What should Dalvin Cook’s new deal look like?

The Vikings need to give Dalvin Cook a new deal. (Photo by Jonathan Bachman/Getty Images)
The Vikings need to give Dalvin Cook a new deal. (Photo by Jonathan Bachman/Getty Images) /

Dalvin Cook isn’t reporting to training camp without a new deal. Just how much should the Vikings pay their star running back?

Paying a running back big money is a dangerous proposition in the modern NFL. The Vikings can’t afford to lose Dalvin Cook though. That means it’s time for Minnesota to pay up.

In fairness to Cook and his representatives, they don’t appear to be interested in resetting the market. They were careful to leak out the idea that they’re only looking for a “reasonable” deal for their client before he goes back to work.

What should the Vikings pay Dalvin Cook?

That doesn’t mean the Vikings are going to get Cook back in camp on a bargain deal. He can make a case that he needs to be paid like one of the top running backs in all of football. Cook is coming off a 2019 campaign where he rushed for 1,135 yards and 13 touchdowns. The Vikings are keenly aware of just how important he is to their offense.

The question of how much to pay Cook is complicated by his injury history. He missed 12 games as a rookie and only managed to partipate in 11 contests during his second season in the league. Last year’s mark of 14 games played was his career high.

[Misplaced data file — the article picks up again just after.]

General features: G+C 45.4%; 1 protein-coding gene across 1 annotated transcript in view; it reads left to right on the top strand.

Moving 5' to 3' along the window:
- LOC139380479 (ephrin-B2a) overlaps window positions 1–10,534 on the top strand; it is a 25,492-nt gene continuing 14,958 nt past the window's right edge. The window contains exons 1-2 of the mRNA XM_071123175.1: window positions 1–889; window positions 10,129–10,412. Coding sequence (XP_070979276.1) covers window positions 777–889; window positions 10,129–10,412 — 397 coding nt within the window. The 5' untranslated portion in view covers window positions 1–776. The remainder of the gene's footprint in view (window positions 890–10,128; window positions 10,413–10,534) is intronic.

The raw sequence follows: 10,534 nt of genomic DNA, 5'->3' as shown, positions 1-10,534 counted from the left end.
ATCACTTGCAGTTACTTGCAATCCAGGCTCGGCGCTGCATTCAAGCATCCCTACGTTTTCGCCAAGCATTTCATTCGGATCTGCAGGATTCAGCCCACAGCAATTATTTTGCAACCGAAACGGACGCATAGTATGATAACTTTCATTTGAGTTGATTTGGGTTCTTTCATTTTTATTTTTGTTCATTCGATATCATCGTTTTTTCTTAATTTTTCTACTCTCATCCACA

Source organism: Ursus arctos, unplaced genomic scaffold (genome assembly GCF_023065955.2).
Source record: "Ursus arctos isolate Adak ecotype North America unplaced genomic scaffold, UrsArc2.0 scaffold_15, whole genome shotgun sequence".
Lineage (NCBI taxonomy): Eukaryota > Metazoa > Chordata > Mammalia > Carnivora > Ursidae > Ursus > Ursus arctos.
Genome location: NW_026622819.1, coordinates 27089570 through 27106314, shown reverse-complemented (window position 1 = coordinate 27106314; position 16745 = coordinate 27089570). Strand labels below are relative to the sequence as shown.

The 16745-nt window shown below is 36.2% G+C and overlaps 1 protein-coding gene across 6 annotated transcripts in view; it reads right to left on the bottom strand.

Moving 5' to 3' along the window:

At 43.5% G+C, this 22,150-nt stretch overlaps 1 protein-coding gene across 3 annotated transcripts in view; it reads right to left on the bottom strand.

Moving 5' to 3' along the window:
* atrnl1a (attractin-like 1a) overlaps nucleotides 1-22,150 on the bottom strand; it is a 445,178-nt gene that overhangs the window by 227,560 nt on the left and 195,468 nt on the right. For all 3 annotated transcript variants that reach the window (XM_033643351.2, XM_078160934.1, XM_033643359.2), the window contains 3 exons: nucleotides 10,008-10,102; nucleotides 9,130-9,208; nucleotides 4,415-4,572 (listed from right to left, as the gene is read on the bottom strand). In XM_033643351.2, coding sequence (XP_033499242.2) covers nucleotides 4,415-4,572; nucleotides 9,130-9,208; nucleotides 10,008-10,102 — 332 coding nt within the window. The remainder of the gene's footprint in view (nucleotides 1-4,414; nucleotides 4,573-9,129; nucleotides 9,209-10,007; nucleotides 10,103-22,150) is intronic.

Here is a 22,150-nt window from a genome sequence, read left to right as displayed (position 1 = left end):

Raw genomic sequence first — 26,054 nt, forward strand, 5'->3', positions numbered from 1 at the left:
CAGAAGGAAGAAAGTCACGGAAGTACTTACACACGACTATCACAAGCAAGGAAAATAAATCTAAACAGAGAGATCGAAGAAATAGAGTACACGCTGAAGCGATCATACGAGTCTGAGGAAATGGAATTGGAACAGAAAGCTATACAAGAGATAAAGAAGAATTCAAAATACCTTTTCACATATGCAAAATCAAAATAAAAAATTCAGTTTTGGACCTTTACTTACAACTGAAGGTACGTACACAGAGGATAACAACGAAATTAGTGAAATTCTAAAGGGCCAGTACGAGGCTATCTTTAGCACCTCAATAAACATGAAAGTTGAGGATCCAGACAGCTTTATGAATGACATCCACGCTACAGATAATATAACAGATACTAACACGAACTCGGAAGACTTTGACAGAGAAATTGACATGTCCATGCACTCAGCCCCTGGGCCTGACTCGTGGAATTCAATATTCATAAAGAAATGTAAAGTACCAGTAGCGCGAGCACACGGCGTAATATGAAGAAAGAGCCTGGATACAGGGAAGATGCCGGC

His struggle to make it through a full season should suppress his asking price. Cook and his agent will try to make the case that his durability is on the upswing, but that’s not a risk the Vikings should take in terms of his next contract.

More from Minnesota Vikings

That means Cook shouldn’t realistically to get a contract similar to what Christian McCaffrey recently received from the Panthers. McCaffrey barely comes off the field for Carolina, that’s not something Cook can claim.

His salary should also slot in below the deal Ezekiel Elliott received from the Cowboys. Many NFL executives consider that to be an overpay, but it still represents an instructive market in the running back market.

Paying Cook something in the neighborhood of what the Titans are giving Derrick Henry seems to make a lot of sense. Granted, Henry’s $10.28 million average annual salary is a product of the NFL Salary Cap, but it’s still fair value for a running back in his prime. Henry is a very different back than Cook, but their value to their respective teams is pretty similar.

Next. 5 reasons the Rams can still win with Jared Goff. dark

That’s why the Vikings should look to sign Cook to a three or four-year contract that will pay him between $10 and $11 million per season. That’s big money to commit to a running back, but Cook has the big play ability to make it pay off for Minnesota.